70 Years of Berliner Festspiele

Sonezaki Shinju (The Love Suicides at Sonezaki)

Bunraku Theater Osaka
Text: Chikamatsu Monzaemon
Composition: Nozawa Matsunosuke
Schiller-Theater Berlin, 29.9.1999

The classical Japanese theatre form bunraku has existed for over 300 years and has UNESCO cultural heritage status. This type of puppet theatre rarely goes on tour. One exception, however, was the visiting performance of the Osaka Bunraku Theatre at the Berliner Festspiele in 1999.

A female Japanese doll figure wearing a traditional costume in white. Behind the doll on the left, the head of a male read person can be seen. The lower part of the image depicts the phrase "Before it's light, we'll be big in the newspapers."

Bunraku Theatre Osaka, “Sonezaki Shinju. The Love Suicides at Sonezaki“, Berlin 1999. Film, colour, sound. Film still

© RBB | Courtesy of the artists

  • 85 min
  • In Japanese with German subtitles

Bunraku is a formally demanding art form conducted in highly ritualised fashion – when the curtain rises, a figure shrouded in black enters and announces the play and introduces the narrator and the musician, who both sit down at the side of the stage on the right. Each of the puppets that appears is an art work in its own right, barely one metre high, elaborately crafted and dressed, each one is operated by three men, two of which are shrouded in black. One operates the legs, another the left arm and the third the head. In bunraku this puppetry forms an artistic unity together with the expressive story-telling skills of the narrator and a lutenist, who beats his three-stringed instrument spanned with cat skin in accompaniment. The text is a mixture of narration, dialogue and poetry. “The Love Suicides at Sonezaki”, which was presented in Berlin is about a young man who is deprived of his fortune and his inappropriate bride, a young courtesan. A more or less classic bourgeois drama, formally presented with an attention to detail and sensitivity that seems both equally lifelike and uncanny when the puppets move not only their limbs but also their eyes and mouths, gently wiping tears away from their cheeks or touching each other with tenderness. Movements that in the theatre are best seen from the first few rows but which no one need miss in this recording made by SFB in 1999.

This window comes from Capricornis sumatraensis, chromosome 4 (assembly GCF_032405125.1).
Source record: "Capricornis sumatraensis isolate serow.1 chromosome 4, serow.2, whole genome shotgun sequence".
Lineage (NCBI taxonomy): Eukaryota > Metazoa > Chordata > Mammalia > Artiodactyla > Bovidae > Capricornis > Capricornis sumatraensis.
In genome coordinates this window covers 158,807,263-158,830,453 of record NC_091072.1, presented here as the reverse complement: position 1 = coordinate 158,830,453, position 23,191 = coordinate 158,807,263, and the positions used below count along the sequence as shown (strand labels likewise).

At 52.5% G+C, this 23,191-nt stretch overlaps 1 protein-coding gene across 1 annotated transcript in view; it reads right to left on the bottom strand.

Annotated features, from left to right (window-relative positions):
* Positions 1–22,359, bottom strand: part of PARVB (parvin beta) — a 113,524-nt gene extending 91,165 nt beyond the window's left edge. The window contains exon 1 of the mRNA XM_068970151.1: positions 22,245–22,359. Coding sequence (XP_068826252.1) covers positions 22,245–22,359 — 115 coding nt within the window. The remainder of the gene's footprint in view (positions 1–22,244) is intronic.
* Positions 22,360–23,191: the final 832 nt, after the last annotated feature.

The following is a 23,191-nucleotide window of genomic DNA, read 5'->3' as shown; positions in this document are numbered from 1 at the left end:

© RBB | Courtesy of the artists